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Stephen Stromp ‘In the Graveyard Antemortem’ Review


Written by: Myra Gabor

Not many of us would lick up the blood from the guy we’re interested in after his skateboarding accident. Lisa did and then had to run from the taunts of “Vampire Girl” and also from the realization that he didn’t like her in “that way”. She could taste his feelings. Never having had a reason to taste blood before, she didn’t know that she could do it. It’s the first time, but not the last and each time, the blood calls to her. Lisa feels that it’s natural and right when she’s doing it.

After the shock of finding her murdered father, her next shock is knowing that her older brother doesn’t want her living with him. She might be 18 years old in a few months, but she’s still a minor now, and so Child Protective Services has entered the picture and decided that Lisa has to go live with her father’s brother, an uncle she’s never met.

Uncle Clayton, according to his driver, is a man to be admired. He has built up Grand Hallow to be the death capital of Michigan, where the dead outnumber the living 3500 to 1. All done with a permanent staff of seven with various temps hired as needed. Imagine driving into a cemetery as big as a city. Tombstones and mausoleums as far as the eye can see. In the center, servicing all this, are as many buildings as a college campus. That’s what Lisa and was driven into. Even more unnerving was that her room was an uninviting tiled room with a bed inside. Right next to the morgue. With things that go bump in the night and strange faces at her window, Lisa has to find her courage and quickly.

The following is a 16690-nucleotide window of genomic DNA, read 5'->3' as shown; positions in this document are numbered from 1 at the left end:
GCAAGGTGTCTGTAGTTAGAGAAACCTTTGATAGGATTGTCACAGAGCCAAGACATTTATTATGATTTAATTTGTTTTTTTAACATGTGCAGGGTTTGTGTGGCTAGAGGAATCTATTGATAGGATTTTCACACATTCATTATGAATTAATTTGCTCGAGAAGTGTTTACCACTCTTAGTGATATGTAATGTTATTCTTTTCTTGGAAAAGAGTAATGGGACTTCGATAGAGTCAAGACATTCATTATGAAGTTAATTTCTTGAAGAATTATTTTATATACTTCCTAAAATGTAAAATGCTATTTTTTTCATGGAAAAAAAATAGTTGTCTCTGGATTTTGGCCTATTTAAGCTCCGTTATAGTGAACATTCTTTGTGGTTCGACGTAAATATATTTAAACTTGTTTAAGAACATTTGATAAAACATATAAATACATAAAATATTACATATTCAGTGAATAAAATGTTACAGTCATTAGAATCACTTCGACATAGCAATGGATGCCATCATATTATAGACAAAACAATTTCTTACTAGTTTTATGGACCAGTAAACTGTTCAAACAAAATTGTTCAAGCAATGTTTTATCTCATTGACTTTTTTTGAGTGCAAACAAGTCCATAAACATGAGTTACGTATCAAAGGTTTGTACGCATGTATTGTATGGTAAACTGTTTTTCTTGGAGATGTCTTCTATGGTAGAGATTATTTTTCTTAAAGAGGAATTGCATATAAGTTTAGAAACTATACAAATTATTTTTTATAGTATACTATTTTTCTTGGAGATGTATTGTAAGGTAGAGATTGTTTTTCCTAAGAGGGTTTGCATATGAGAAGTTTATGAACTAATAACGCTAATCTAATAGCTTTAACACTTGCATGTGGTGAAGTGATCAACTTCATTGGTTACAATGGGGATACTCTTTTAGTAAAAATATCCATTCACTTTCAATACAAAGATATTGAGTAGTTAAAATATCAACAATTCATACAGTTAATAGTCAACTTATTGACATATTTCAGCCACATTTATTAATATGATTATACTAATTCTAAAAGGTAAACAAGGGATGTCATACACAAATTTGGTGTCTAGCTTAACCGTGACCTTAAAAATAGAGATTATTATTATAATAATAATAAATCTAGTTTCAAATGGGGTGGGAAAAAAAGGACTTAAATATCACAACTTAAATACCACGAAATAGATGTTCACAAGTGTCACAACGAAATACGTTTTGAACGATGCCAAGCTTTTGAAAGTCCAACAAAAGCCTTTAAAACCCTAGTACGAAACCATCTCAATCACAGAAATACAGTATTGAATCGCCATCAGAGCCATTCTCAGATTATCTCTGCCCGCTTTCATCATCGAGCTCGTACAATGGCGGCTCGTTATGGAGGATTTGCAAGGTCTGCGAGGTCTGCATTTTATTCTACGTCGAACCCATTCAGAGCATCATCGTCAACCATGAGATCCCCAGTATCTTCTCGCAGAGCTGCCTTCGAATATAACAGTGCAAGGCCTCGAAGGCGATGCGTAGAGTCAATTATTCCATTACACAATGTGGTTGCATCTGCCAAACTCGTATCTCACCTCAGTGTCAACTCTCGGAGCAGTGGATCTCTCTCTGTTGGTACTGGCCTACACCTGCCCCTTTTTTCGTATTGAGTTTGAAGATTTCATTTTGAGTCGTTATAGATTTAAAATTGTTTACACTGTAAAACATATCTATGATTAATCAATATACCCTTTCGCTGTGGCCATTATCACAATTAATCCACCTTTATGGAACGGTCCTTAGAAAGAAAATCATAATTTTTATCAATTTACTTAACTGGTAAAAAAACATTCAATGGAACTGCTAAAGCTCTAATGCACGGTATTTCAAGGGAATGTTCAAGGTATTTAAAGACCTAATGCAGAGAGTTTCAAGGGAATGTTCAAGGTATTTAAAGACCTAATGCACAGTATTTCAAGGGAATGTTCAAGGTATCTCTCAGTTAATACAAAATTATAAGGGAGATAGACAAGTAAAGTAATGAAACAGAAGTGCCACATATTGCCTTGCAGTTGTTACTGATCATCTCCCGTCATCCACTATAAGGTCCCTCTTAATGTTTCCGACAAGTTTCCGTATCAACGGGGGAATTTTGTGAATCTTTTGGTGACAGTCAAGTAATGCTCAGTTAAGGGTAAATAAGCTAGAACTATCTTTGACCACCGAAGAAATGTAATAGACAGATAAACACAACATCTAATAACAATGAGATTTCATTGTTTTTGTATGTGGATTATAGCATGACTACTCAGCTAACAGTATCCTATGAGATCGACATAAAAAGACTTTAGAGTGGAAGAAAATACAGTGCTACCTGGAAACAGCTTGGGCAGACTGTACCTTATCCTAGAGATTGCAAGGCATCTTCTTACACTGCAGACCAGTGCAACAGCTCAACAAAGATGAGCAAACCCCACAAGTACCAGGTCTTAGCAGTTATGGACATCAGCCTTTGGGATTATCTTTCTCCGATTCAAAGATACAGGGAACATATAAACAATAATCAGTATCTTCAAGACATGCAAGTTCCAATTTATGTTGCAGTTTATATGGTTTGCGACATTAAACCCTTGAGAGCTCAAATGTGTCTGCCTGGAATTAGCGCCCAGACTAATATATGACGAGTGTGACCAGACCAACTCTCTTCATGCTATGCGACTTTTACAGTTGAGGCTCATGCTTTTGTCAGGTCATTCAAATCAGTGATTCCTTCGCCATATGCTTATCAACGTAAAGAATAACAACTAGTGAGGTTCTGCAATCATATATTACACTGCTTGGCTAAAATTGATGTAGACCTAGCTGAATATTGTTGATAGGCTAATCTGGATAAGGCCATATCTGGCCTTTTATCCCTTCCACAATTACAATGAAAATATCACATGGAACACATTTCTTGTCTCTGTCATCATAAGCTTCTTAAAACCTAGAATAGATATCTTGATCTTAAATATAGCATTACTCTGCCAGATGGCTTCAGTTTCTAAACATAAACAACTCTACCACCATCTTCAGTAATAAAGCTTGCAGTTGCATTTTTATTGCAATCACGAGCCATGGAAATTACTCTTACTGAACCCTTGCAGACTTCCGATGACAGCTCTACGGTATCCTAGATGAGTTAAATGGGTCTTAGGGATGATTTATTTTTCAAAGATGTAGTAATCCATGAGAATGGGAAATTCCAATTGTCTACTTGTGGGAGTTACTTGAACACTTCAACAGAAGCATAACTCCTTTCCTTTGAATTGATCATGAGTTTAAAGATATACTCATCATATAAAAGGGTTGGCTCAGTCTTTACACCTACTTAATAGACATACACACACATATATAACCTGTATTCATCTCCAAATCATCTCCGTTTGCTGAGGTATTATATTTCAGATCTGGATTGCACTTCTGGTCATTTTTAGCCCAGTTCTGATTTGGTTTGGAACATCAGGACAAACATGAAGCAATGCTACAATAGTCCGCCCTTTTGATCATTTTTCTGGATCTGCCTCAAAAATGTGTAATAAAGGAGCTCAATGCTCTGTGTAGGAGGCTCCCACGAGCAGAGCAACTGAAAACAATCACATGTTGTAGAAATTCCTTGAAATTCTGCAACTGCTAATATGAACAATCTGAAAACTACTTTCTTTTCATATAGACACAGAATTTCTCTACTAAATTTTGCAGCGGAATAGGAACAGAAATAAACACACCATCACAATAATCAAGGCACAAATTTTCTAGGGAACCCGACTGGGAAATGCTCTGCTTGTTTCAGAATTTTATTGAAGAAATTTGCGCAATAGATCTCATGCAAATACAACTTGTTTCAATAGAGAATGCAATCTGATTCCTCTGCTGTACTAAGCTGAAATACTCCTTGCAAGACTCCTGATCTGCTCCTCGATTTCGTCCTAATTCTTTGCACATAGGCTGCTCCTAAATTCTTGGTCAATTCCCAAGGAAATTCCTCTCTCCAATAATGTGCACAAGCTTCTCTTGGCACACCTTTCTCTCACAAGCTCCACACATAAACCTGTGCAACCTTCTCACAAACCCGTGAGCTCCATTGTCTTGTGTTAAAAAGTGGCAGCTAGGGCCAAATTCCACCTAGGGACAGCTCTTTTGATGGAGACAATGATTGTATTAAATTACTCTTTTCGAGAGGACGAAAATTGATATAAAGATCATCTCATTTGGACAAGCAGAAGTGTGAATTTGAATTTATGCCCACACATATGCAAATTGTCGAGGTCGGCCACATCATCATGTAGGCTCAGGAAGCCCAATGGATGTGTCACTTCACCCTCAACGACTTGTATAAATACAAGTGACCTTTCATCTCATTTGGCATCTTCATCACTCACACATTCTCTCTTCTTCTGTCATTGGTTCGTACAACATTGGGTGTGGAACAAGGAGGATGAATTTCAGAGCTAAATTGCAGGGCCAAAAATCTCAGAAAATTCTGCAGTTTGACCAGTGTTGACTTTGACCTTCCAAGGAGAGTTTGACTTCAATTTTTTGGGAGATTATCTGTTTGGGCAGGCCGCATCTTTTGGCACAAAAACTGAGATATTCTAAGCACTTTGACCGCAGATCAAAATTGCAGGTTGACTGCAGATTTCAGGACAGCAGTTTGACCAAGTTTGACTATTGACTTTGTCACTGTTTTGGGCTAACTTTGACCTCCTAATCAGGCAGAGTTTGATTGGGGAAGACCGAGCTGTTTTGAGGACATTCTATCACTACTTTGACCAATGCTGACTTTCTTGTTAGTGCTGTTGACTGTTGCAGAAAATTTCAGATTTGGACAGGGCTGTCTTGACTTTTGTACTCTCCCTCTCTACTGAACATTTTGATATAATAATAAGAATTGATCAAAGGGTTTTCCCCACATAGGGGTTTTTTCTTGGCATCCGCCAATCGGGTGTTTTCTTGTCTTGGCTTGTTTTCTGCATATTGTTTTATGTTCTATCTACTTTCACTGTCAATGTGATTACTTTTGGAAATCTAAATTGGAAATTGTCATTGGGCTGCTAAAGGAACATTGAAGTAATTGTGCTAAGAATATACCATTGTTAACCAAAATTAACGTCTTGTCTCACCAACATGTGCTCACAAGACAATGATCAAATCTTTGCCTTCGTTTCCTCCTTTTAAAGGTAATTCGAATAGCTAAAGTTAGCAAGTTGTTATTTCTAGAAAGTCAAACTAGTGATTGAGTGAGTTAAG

She meets two little girls playing in the cemetery. We can guess who they are. No mystery there. Or, at least, we’re sure there’s no mystery there. The real mysteries should be: who murdered Lisa’s father, who is the strange man in the morgue at night and what is he doing with the dead bodies, why does her uncle insist that Lisa not leave the grounds, what’s with the barrels of blood and body parts in the morgue and who’s leaving the jars of blood for her to find?

As you can imagine in a story mostly set in a cemetery city, where the main character’s room is next to a morgue, there’s plenty of gore to wade through. There’s almost too much of it. There’s a limit to how much blood and body parts one can be exposed to before reaching saturation point and saying: “ho hum. Let’s move on”.

Lisa comes to know her family and their secrets. She also comes to know who her real friends are.  You know the old saying: you can choose your friends, not your family.

The book is well written and flows along well. There are no extraneous characters. I’m sure it wasn’t an easy book to write, but it is an easy read. As for the gore, a lot less would have gone a lot further and would also have shortened the book. Due to excessive repeating of blood and guts, I can’t give it a higher rating.

Pre-Order it here.

Rating: 4/5

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About The Overseer (1650 Articles)
Author of Say No to Drugs, writer for Blumhouse, Dread Central, Horror Novel Reviews and Addicted to Horror Movies.

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